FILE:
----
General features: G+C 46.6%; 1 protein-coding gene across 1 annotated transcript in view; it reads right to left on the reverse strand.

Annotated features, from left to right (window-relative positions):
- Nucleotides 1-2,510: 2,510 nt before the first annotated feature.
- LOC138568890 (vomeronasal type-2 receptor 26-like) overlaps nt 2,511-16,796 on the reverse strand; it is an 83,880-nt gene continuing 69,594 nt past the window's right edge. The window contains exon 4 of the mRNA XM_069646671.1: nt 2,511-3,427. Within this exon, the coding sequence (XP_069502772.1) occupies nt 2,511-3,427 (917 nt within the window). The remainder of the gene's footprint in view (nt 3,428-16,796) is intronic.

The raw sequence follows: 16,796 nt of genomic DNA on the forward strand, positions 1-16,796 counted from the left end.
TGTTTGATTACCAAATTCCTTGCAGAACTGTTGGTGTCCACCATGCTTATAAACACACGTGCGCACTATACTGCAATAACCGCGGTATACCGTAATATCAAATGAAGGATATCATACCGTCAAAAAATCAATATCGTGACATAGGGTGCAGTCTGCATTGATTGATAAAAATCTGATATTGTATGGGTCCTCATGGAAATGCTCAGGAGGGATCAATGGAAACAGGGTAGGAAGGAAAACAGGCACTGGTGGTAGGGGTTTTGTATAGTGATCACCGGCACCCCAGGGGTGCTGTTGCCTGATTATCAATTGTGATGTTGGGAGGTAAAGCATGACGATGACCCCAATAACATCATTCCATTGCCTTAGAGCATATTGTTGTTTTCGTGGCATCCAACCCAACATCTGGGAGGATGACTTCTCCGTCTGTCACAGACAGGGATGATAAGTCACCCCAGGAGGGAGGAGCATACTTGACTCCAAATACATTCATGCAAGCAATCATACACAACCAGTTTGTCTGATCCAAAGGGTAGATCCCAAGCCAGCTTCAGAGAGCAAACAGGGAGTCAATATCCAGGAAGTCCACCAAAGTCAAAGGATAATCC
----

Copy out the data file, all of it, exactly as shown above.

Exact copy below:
General features: G+C 46.6%; 1 protein-coding gene across 1 annotated transcript in view; it reads right to left on the reverse strand.

Annotated features, from left to right (window-relative positions):
- Nucleotides 1-2,510: 2,510 nt before the first annotated feature.
- LOC138568890 (vomeronasal type-2 receptor 26-like) overlaps nt 2,511-16,796 on the reverse strand; it is an 83,880-nt gene continuing 69,594 nt past the window's right edge. The window contains exon 4 of the mRNA XM_069646671.1: nt 2,511-3,427. Within this exon, the coding sequence (XP_069502772.1) occupies nt 2,511-3,427 (917 nt within the window). The remainder of the gene's footprint in view (nt 3,428-16,796) is intronic.

The raw sequence follows: 16,796 nt of genomic DNA on the forward strand, positions 1-16,796 counted from the left end.
TGTTTGATTACCAAATTCCTTGCAGAACTGTTGGTGTCCACCATGCTTATAAACACACGTGCGCACTATACTGCAATAACCGCGGTATACCGTAATATCAAATGAAGGATATCATACCGTCAAAAAATCAATATCGTGACATAGGGTGCAGTCTGCATTGATTGATAAAAATCTGATATTGTATGGGTCCTCATGGAAATGCTCAGGAGGGATCAATGGAAACAGGGTAGGAAGGAAAACAGGCACTGGTGGTAGGGGTTTTGTATAGTGATCACCGGCACCCCAGGGGTGCTGTTGCCTGATTATCAATTGTGATGTTGGGAGGTAAAGCATGACGATGACCCCAATAACATCATTCCATTGCCTTAGAGCATATTGTTGTTTTCGTGGCATCCAACCCAACATCTGGGAGGATGACTTCTCCGTCTGTCACAGACAGGGATGATAAGTCACCCCAGGAGGGAGGAGCATACTTGACTCCAAATACATTCATGCAAGCAATCATACACAACCAGTTTGTCTGATCCAAAGGGTAGATCCCAAGCCAGCTTCAGAGAGCAAACAGGGAGTCAATATCCAGGAAGTCCACCAAAGTCAAAGGATAATCC